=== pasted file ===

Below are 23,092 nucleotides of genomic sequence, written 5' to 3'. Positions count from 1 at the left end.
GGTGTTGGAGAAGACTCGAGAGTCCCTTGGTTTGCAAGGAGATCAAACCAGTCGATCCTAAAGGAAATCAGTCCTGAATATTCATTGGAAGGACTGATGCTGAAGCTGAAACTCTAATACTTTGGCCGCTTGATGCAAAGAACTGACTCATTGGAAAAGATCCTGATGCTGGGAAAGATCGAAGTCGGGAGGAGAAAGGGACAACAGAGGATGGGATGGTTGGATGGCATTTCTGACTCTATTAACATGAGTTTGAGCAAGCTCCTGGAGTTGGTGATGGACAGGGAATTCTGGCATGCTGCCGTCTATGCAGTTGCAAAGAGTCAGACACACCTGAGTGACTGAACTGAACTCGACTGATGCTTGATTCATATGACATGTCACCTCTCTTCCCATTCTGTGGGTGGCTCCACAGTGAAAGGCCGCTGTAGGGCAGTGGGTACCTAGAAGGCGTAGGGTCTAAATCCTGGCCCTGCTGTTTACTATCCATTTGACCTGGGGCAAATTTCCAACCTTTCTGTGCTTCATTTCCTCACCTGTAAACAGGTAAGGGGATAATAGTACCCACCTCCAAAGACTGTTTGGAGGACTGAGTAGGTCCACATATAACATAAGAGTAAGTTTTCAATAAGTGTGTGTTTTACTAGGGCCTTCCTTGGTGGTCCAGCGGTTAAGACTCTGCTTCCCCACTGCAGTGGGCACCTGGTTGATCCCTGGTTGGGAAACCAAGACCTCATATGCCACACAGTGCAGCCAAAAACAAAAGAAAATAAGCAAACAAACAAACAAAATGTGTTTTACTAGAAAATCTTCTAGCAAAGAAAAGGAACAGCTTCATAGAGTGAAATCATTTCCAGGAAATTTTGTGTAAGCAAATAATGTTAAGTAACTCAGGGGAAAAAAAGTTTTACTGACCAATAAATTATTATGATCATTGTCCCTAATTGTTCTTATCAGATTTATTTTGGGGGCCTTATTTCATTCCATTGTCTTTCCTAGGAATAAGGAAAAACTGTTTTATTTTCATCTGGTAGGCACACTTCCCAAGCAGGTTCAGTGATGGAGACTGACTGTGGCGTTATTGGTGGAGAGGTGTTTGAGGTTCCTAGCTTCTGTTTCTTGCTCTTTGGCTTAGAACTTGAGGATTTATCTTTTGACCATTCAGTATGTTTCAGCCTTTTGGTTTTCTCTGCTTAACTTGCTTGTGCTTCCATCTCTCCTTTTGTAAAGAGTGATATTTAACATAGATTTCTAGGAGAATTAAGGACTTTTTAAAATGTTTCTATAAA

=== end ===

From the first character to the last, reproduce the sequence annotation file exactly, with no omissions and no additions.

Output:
Below are 23,092 nucleotides of genomic sequence, written 5' to 3'. Positions count from 1 at the left end.
GGTGTTGGAGAAGACTCGAGAGTCCCTTGGTTTGCAAGGAGATCAAACCAGTCGATCCTAAAGGAAATCAGTCCTGAATATTCATTGGAAGGACTGATGCTGAAGCTGAAACTCTAATACTTTGGCCGCTTGATGCAAAGAACTGACTCATTGGAAAAGATCCTGATGCTGGGAAAGATCGAAGTCGGGAGGAGAAAGGGACAACAGAGGATGGGATGGTTGGATGGCATTTCTGACTCTATTAACATGAGTTTGAGCAAGCTCCTGGAGTTGGTGATGGACAGGGAATTCTGGCATGCTGCCGTCTATGCAGTTGCAAAGAGTCAGACACACCTGAGTGACTGAACTGAACTCGACTGATGCTTGATTCATATGACATGTCACCTCTCTTCCCATTCTGTGGGTGGCTCCACAGTGAAAGGCCGCTGTAGGGCAGTGGGTACCTAGAAGGCGTAGGGTCTAAATCCTGGCCCTGCTGTTTACTATCCATTTGACCTGGGGCAAATTTCCAACCTTTCTGTGCTTCATTTCCTCACCTGTAAACAGGTAAGGGGATAATAGTACCCACCTCCAAAGACTGTTTGGAGGACTGAGTAGGTCCACATATAACATAAGAGTAAGTTTTCAATAAGTGTGTGTTTTACTAGGGCCTTCCTTGGTGGTCCAGCGGTTAAGACTCTGCTTCCCCACTGCAGTGGGCACCTGGTTGATCCCTGGTTGGGAAACCAAGACCTCATATGCCACACAGTGCAGCCAAAAACAAAAGAAAATAAGCAAACAAACAAACAAAATGTGTTTTACTAGAAAATCTTCTAGCAAAGAAAAGGAACAGCTTCATAGAGTGAAATCATTTCCAGGAAATTTTGTGTAAGCAAATAATGTTAAGTAACTCAGGGGAAAAAAAGTTTTACTGACCAATAAATTATTATGATCATTGTCCCTAATTGTTCTTATCAGATTTATTTTGGGGGCCTTATTTCATTCCATTGTCTTTCCTAGGAATAAGGAAAAACTGTTTTATTTTCATCTGGTAGGCACACTTCCCAAGCAGGTTCAGTGATGGAGACTGACTGTGGCGTTATTGGTGGAGAGGTGTTTGAGGTTCCTAGCTTCTGTTTCTTGCTCTTTGGCTTAGAACTTGAGGATTTATCTTTTGACCATTCAGTATGTTTCAGCCTTTTGGTTTTCTCTGCTTAACTTGCTTGTGCTTCCATCTCTCCTTTTGTAAAGAGTGATATTTAACATAGATTTCTAGGAGAATTAAGGACTTTTTAAAATGTTTCTATAAA